From home kitchens to osterie, Italians love the firm, al dente texture of pasta secca (dried pasta). Mark Cirillo, writer and editor of CucinaTO spoke with industry expert Stephany Occhiuto to find out what to look for in a premium Italian dried pasta.
When it comes to ingredients, what do you look for in dried pasta?
There are only two ingredients in dried Italian pasta: semolina and water. They don’t use additives or preservatives. The difference between the many Italian pasta brands comes down to the quality of the durum wheat and the mineral properties of the water used. You have to do a little research and try a few brands to find which one you like the best.
Some Italian pasta makers advertise the use of bronze die extrusion. Does this really make for a better pasta?
Yes, for sure. Bronze dies are the traditional ones used for making dried pastas, but in recent years less expensive, longer lasting Teflon dies have become more common. The problem with Teflon is that it gives you a slicker pasta surface – the sauce tends to run off of it. With bronze you get coarse, textured pasta that holds the sauce much better.
What about the drying process? How can that effect the quality of the finished product?
Quality pastas are slow dried, typically 30 hours or more, whereas commercial pastas are dried in as little as three hours. To dry the pasta that quickly you need high temperatures that essentially bake the pasta, so you get a brown, slightly caramelized product. That not only changes the taste of the semolina, it kills a lot of its nutrients too. Slow-dried pasta is a fresher, healthier product, and lighter in colour. You can see and taste the difference.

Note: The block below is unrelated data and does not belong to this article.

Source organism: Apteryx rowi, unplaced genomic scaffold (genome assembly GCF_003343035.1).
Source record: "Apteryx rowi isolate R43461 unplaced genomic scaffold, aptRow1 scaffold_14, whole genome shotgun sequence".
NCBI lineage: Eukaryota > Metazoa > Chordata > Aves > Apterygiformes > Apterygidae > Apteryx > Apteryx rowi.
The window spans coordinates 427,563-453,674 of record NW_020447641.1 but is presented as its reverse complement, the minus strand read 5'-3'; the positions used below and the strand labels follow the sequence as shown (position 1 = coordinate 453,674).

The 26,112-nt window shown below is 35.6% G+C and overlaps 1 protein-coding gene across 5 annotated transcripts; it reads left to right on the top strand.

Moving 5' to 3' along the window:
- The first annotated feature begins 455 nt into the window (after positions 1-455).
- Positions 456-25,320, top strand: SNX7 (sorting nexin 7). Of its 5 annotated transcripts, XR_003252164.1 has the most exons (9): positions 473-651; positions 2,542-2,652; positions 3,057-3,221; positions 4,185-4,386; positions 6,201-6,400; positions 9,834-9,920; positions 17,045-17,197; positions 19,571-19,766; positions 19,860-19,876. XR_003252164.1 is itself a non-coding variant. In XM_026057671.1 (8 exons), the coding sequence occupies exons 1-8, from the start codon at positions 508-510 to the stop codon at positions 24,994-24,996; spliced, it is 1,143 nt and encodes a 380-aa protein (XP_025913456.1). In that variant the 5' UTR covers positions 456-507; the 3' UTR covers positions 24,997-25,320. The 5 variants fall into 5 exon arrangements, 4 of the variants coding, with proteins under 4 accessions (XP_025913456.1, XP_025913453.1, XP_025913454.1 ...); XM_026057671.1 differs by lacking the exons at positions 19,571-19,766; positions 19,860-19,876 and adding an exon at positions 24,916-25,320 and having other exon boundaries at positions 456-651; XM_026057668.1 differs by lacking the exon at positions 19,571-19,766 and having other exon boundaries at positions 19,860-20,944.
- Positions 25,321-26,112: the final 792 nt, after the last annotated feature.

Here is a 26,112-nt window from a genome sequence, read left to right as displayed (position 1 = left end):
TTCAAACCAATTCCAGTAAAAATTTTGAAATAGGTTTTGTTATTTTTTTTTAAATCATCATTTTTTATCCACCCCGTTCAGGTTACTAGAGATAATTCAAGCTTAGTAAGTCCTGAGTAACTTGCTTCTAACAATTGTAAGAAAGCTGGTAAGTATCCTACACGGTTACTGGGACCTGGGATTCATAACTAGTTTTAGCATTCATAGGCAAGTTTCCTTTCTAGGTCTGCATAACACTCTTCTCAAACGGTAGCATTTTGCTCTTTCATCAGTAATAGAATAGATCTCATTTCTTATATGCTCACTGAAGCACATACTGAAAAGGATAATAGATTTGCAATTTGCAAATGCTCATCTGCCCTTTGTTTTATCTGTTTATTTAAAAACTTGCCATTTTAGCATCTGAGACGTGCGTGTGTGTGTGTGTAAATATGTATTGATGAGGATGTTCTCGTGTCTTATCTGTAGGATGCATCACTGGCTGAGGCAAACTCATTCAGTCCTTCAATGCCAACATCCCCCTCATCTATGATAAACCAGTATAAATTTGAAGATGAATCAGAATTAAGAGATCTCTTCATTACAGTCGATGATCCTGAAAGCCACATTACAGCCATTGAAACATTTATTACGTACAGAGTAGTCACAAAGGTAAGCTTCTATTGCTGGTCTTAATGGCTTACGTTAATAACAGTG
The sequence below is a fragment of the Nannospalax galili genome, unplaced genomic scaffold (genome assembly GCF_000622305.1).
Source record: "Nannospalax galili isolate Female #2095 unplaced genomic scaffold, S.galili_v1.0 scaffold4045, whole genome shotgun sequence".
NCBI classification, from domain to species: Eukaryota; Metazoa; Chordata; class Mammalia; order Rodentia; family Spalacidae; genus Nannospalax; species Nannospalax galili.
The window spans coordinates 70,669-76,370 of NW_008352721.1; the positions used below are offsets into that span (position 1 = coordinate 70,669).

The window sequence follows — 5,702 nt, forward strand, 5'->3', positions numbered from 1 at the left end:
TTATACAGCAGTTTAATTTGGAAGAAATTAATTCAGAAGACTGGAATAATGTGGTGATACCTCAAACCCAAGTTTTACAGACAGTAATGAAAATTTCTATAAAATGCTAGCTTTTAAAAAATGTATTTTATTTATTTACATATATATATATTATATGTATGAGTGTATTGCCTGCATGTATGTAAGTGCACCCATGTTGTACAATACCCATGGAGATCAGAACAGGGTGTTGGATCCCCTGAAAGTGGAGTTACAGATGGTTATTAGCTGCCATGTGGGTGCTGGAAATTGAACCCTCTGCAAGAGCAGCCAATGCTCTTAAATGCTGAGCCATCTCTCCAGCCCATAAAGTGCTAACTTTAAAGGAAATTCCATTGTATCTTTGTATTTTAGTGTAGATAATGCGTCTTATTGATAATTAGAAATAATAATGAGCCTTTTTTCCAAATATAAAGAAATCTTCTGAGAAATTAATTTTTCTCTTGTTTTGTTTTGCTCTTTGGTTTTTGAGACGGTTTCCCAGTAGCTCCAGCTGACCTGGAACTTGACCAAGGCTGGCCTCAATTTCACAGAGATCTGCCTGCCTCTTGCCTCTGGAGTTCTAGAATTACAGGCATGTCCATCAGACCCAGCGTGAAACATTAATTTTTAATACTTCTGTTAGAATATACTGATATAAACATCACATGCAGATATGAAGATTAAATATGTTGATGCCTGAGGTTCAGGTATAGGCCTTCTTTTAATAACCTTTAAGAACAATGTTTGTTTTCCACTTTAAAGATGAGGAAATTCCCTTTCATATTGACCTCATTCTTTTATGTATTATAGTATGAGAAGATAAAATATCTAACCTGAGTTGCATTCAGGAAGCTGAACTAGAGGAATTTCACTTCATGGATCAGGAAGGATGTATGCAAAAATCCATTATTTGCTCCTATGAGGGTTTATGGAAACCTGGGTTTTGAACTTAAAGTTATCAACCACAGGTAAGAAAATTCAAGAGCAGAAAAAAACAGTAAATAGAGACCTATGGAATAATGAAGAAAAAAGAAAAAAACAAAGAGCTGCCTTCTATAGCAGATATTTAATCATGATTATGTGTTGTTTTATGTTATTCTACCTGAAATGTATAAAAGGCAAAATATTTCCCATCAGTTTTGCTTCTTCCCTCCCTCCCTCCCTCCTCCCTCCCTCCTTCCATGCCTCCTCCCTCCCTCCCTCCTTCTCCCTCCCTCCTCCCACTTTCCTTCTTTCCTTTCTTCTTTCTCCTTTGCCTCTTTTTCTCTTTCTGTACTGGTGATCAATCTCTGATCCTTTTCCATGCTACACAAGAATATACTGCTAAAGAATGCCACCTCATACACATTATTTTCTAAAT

What is your advice for pairing pasta shapes and sizes?
I encourage people to try classic dishes like bucatini all’amatriciana from Lazio or orecchiette con rapini e salsiccia from Puglia, because regionality is so important in Italian cuisine. But people should also feel free to experiment with pairings – have fun with it.
If you’re feeling overwhelmed with the hundreds of pasta shapes to choose from, here are few typical pairings you can try:
• Small pastas like ditalini and pastina are great for soups.
• Long ones like bucatini and spaghetti pair well with simple tomato or oil based sauces.
• Tubes like rigatoni and penne go nicely with ragù and other chunky sauces.
• Irregular and cup-shaped pastas like farfalle or cavatelli complement grainy sauces very well – the grooves are perfect for holding little morsels of meat or vegetables.